Although central bone density testing (also known as DXA) is the best way to predict hip fracture risk, peripheral bone density tests of the wrist or heel can be valuable screening tools.
The major issue in utilizing peripheral DXA as a screening tool is to differentiate those patients with low bone density from those with normal bone density.
As the peripheral DXA measurement gets higher, the chance of the central DXA measurement being low is less. When peripheral DXA measurement is higher than the average peak bone mass of a 30-year old, the chance of a central measurement being low is very small. Your doctor should decide if you need a central DXA if the peripheral measurement is less than 1 standard deviation below the average peak bone mass of a 30-year old (T-score < -1.0).
American Bone Health recommends that if you have a T-score from a peripheral screening test of < -1.0, you should talk with your doctor about getting a central DXA, especially if you are a postmenopausal women.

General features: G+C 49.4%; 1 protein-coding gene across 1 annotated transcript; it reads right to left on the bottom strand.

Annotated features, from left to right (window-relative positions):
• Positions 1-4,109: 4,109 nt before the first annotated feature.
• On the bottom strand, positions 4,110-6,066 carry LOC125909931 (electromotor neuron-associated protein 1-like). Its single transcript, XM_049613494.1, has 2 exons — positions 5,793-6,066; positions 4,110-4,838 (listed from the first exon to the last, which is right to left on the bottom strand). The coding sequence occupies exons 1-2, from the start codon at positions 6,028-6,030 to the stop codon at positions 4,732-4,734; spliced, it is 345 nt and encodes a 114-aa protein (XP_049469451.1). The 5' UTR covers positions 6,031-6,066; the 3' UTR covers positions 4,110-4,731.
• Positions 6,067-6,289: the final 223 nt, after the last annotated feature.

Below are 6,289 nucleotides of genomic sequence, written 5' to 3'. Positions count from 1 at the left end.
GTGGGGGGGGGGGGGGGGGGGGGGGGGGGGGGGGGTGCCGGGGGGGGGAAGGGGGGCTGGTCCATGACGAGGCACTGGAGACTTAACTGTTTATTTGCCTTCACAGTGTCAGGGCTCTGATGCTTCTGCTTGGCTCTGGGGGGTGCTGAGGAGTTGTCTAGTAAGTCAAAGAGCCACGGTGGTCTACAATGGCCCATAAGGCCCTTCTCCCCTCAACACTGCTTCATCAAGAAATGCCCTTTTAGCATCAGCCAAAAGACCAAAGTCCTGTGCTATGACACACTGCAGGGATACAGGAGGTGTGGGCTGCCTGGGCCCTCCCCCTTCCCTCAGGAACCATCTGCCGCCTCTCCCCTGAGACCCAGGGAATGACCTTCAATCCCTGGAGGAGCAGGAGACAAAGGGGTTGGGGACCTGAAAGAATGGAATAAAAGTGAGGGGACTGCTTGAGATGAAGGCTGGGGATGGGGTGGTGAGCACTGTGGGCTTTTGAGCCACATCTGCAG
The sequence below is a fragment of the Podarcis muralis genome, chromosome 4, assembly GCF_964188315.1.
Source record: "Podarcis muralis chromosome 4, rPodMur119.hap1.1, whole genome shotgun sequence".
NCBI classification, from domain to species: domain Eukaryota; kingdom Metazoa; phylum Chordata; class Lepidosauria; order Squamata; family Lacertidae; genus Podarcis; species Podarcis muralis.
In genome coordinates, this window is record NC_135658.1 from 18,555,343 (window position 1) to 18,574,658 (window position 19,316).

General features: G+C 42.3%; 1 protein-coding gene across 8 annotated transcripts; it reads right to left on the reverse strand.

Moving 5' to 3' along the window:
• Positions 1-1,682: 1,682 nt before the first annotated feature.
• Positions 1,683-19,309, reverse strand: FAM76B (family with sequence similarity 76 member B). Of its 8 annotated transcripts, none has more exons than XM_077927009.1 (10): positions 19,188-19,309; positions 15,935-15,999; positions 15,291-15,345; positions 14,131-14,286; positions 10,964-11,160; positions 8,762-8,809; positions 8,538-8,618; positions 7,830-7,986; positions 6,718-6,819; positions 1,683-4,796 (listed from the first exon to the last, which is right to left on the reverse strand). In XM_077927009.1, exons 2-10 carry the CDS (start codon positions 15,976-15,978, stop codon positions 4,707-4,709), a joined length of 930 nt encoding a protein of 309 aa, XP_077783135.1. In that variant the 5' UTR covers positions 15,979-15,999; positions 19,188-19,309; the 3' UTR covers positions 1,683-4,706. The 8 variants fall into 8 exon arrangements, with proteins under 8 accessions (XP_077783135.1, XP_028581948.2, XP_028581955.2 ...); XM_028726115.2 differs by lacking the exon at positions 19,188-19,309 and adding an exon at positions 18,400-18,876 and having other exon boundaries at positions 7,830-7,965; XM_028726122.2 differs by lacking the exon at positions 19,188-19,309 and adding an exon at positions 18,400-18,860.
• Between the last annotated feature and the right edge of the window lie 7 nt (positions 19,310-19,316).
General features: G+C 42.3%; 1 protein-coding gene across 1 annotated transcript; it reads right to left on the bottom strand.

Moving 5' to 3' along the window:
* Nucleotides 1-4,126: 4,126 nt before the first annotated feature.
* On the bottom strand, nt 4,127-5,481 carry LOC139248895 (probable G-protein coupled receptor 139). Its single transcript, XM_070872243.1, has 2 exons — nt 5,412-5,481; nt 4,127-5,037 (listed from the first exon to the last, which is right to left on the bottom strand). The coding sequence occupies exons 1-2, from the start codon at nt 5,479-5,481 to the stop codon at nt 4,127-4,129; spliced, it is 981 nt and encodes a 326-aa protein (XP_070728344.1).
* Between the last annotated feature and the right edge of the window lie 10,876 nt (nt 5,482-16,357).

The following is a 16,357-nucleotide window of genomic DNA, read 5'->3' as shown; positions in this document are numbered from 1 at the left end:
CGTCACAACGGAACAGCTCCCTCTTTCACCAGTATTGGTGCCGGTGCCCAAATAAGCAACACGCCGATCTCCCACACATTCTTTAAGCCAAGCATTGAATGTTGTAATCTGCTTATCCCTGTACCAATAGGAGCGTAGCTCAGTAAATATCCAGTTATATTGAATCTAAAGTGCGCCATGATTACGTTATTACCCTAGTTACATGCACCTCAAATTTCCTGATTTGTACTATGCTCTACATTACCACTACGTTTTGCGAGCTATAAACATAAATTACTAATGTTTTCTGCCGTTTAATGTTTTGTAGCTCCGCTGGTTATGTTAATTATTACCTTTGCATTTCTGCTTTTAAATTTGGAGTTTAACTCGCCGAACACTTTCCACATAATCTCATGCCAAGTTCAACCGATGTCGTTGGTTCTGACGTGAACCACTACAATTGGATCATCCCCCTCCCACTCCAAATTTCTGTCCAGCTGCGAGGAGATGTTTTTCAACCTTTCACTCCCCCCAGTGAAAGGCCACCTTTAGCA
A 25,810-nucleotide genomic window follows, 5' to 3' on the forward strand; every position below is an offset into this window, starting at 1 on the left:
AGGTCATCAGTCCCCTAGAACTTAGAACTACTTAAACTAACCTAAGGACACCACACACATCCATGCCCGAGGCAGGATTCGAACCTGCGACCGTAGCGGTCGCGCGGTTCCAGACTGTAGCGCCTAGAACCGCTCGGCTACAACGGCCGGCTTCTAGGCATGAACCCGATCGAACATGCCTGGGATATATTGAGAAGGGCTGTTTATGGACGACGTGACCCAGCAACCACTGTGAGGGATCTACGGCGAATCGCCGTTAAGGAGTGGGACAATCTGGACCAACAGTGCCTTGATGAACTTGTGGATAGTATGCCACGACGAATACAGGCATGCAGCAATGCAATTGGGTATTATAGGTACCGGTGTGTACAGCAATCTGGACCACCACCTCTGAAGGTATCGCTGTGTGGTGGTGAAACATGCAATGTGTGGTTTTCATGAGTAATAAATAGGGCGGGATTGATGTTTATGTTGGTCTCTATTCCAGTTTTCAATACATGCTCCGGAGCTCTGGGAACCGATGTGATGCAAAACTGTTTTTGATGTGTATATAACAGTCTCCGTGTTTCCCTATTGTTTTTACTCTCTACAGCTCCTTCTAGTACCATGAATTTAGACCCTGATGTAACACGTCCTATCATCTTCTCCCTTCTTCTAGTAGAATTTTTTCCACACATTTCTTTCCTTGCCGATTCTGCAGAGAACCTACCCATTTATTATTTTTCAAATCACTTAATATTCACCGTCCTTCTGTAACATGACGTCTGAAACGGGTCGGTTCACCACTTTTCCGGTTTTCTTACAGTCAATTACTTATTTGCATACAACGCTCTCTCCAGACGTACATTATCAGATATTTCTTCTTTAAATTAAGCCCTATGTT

For more information about these guidelines, visit the International Society for Clinical Densitometry.
When would a central bone density test be helpful?
In general, peripheral DXA screening correlates with fracture risk. It is a good idea to take your screening results to your doctor and discuss whether you need a central bone density test.
If the T-score at your wrist or heel is normal… (T-score greater than -1.0)
- You may also have normal bone density in your hips and spine, but you cannot be sure.
- If you have other risk factors for fracture, talk with your doctor about getting a DXA.
If your T-score is low bone density… ( T-score between -1.0 and -2.5)
- You may not have lost any bone density, because you may not have reached a high peak bone mass by the time you were 30 years old.
- There could be medical conditions or medications that have caused some bone loss
If your T-score is osteoporosis… (T-score less than -2.5)
- Take your report to your doctor and ask for a central bone density test or DXA.